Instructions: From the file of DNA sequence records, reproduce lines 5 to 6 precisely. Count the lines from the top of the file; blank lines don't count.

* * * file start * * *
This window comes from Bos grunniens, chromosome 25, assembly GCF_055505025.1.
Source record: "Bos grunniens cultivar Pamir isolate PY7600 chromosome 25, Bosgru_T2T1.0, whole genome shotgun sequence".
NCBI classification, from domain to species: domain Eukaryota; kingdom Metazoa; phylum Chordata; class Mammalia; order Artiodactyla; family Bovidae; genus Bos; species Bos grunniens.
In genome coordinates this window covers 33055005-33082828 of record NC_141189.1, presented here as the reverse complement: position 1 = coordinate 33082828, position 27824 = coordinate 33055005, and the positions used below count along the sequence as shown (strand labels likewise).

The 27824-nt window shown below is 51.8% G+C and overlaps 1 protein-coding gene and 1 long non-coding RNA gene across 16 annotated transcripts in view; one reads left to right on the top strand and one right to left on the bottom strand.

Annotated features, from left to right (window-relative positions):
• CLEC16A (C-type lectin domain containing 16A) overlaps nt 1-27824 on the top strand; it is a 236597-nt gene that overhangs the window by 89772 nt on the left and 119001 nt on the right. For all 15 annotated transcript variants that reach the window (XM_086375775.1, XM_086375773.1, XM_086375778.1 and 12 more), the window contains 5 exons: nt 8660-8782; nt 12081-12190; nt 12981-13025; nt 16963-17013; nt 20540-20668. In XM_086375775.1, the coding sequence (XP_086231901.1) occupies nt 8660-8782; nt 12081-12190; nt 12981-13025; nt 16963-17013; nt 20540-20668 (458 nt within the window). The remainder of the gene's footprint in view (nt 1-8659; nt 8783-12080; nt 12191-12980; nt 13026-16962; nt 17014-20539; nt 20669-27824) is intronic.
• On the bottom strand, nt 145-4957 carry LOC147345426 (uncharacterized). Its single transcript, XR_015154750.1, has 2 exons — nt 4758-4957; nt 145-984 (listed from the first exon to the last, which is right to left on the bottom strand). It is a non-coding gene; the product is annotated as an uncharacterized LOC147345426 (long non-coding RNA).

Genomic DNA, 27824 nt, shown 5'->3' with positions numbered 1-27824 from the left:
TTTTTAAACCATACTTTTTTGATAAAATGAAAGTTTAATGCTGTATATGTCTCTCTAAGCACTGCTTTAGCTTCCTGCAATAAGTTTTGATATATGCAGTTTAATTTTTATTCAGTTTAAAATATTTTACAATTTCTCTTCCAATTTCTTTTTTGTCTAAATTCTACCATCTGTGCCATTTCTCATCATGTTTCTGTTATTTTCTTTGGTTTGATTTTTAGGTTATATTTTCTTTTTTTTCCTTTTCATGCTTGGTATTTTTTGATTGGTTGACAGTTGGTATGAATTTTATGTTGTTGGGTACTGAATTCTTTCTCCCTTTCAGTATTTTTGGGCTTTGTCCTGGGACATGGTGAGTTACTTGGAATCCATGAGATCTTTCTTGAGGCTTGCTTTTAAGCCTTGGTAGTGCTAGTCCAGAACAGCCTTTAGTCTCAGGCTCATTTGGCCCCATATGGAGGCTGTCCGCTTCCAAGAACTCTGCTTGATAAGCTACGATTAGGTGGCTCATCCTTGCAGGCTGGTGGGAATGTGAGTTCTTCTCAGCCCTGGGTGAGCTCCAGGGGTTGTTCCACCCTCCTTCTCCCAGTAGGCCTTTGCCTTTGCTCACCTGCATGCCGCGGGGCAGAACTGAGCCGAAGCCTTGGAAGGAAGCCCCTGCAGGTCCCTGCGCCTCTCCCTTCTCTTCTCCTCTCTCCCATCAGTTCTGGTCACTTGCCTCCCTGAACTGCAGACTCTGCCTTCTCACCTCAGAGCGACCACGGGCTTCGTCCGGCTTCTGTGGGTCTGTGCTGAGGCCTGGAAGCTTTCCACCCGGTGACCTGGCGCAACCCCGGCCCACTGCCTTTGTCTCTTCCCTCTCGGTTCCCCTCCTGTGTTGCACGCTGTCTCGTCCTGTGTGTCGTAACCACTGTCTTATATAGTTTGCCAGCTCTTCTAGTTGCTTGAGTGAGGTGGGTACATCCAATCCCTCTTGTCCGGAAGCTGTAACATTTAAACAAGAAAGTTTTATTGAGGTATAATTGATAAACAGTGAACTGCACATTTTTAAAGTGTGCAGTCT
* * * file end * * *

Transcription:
The 27824-nt window shown below is 51.8% G+C and overlaps 1 protein-coding gene and 1 long non-coding RNA gene across 16 annotated transcripts in view; one reads left to right on the top strand and one right to left on the bottom strand.

Annotated features, from left to right (window-relative positions):